Getting Started for Authors Tip: How to Use Transcription to Supplement Your Writing
The 31 Days of Author Tips features the advice from Jenn Grace and other authors, publishers, and people in the writing industry. From hearing Publish Your Purpose Press Founder and CEO, Jenn T. Grace, you’ll learn the basics of the writing process as well as more intricate details and tips not found anywhere else. You’ll learn how to be better prepared when you set out to write your story. Whether you are writing a memoir or any non-fiction where a piece of your story is shared, you’ll be better equipped for success after having listened to these tips.
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Author Tip Transcript
Guest Tipster: Fern Pessin, Manuscript Strategist
For people that have great ideas but are challenged about how to write (“my writing makes no sense”) or turn content (research, thoughts, notes) into a document, or are challenged by grammar and syntax and technical aspects, dictating the content via storytelling into a recording and then having the stories transcribed and edited, can fill a manuscript.
- Word for Word – literal translation including all the pauses and connectors (uhm, so, like, and, etc.) as they were spoken
- Edited content – removes extraneous chatter, irrelevant points, side comments, and connector words
- Overall content – the gist of the message put into paragraph or bullet point format without focusing on every word from the speaker(s)
Content to be transcribed might come from an audio tape, video podcasts, Facebook live sessions, public speaking, YouTube instructional videos, webinars, webcasts, meetings that were recorded, etc. Content does not need to be placed in a manuscript in entirety in one single chapter. Content can be divided up, broken down, and placed within the book in various sections. Content that might not fit within the chapter narrative, might be used:
- As anecdotes to supplement technical information
- As experts to support content and research
- Placed in a workbook
- Used in an article that helps promote the finished book
- In a blog to bring people to author’s website
- Put into a list of tips that can be distributed as a marketing tool, a handout, create a pitch to speak or train or consult, education program, employee manual, etc.
If you, the author, have no time to write, you can tell your story while driving, or commuting, etc., via recording app on a smartphone. The author might record the story while relating it to someone else. These recordings can then be transcribed and the result becomes written and editable content.
Advice: DO NOT listen to your own recording. No good comes from criticizing the sound of your own voice!
Tips to find and work with transcriptionist:
- Find someone online via search for “transcriptionist”
- Finding someone that specializes in your field is helpful if you have technical information where familiarity with the language can help ensure correct spelling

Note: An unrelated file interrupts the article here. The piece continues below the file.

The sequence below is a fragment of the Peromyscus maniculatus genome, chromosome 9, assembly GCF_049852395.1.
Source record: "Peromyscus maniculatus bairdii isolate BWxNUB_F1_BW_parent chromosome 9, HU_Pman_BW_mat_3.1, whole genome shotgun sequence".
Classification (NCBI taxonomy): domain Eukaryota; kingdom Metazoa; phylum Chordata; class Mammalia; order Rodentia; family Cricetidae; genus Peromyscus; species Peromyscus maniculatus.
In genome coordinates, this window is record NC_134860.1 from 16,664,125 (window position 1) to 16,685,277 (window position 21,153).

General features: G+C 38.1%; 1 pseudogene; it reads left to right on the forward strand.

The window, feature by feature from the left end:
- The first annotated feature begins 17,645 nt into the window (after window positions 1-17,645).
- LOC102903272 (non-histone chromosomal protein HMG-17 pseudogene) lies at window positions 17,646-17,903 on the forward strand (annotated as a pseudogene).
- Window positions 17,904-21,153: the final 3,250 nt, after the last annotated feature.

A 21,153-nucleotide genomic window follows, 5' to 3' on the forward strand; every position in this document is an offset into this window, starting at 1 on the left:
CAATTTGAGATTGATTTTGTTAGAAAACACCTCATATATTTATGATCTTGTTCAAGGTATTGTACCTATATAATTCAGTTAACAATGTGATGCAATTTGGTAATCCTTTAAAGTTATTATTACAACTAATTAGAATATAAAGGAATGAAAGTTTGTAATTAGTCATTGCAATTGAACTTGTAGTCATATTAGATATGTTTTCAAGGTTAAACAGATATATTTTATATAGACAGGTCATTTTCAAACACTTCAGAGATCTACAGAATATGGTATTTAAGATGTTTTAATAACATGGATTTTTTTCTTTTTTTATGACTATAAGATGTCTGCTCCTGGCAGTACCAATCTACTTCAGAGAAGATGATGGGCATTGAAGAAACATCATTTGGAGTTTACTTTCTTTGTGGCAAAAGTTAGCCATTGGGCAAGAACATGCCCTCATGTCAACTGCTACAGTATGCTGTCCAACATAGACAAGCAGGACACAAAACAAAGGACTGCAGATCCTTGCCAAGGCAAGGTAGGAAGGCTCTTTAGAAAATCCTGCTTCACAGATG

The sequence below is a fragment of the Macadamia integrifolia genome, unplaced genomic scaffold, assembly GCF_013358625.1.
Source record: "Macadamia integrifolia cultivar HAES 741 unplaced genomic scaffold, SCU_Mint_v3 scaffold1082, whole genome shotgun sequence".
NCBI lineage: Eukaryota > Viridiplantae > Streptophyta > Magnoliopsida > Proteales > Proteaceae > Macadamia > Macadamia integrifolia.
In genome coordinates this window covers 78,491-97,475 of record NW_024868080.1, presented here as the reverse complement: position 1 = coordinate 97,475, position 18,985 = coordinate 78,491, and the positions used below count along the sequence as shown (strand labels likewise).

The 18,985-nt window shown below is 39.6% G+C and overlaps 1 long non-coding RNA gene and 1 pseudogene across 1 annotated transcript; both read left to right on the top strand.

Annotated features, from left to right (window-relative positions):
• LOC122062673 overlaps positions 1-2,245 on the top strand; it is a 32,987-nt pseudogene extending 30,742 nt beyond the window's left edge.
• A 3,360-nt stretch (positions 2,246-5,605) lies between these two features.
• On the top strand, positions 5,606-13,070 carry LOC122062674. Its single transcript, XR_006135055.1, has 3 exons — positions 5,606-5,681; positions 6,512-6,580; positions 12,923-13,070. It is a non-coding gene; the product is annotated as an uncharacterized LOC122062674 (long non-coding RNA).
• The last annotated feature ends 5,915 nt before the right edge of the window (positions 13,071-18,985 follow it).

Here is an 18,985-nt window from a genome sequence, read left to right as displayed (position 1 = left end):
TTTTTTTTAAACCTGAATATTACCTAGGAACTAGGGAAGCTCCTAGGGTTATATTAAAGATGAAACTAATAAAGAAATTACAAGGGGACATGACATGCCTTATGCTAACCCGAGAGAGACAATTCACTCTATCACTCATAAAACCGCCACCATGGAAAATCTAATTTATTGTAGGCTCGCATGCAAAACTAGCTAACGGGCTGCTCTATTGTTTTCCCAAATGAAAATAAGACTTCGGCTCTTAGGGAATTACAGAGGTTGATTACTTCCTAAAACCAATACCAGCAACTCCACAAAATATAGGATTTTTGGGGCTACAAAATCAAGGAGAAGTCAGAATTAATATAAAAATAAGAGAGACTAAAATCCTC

- Find someone with your own spoken language background if you have a heavy accent
- Talk to other writers and ask for referrals
- Ask your publisher or editor for referrals
- You can use “Rev” or other automated systems that translate the recording digitally, but they often don’t edit or transcribe accurately because they may not understand subtlety or nuance, accents, etc.
- Low budget option: Google’s talk to text, or the Dictate function in your word program (on a Mac) allow you to speak your content which is transcribed electronically into an editable document. (Caution: Be very attentive to editing this content as computers auto-correct and things can wind up making no sense!)
Be sure to set your terms before beginning:
- How fast do you need to get it to them
- How fast will they return the content to you
- Do they transcribe literally only or can they edit in your voice
- Do they edit for typos and errors and to make sure content is logical
Content can be submitted back to you formatted as a word document or specifically designed and edited for use in a blog, on your website, in a manuscript within the general content or for use as a sidebar, as an article for magazine or newsletter, or for reference (i.e. in footnotes or addendum.) You might include content into a speaking presentation or support for meeting presentation. Finding a general transcriptionist or someone that edits and writes as well can determine which format is possible. Your personal style will come through once a transcriptionist/ghost writer has spent time getting to know your “voice” and “style”.
Transcriptionists are compensated in a variety of ways:
- By the hour (for either the length of the recording or the time it takes to transcribe)
- By the project
- Based on Deadline/Urgency
Benefits of Transcription:
- Transcribed content on a website is better for SEO (Search Engine Optimization).
- Offering visual, auditory and written learning options reaches more people in the way they prefer to learn and absorb information.
- Some people can read on a train instead of listening and watching (privacy) and for speed – faster to read than listen
- Some people prefer to skim read to find what they are looking for and having transcribed podcast makes content more accessible
- Printed material can be passed around, shared and forwarded
- Transcribing material from presentations given, allows the writer to include the information from the person that introduced the speaker, questions from the audience and the answers, content from co-presenters, etc.; information that would be lost if only presentation materials were put into manuscript content
- Once content is on your computer in word format (for example) you can set your desktop search function to look for key words in the content to pull up that document
- Use content for FAQ sections on your website
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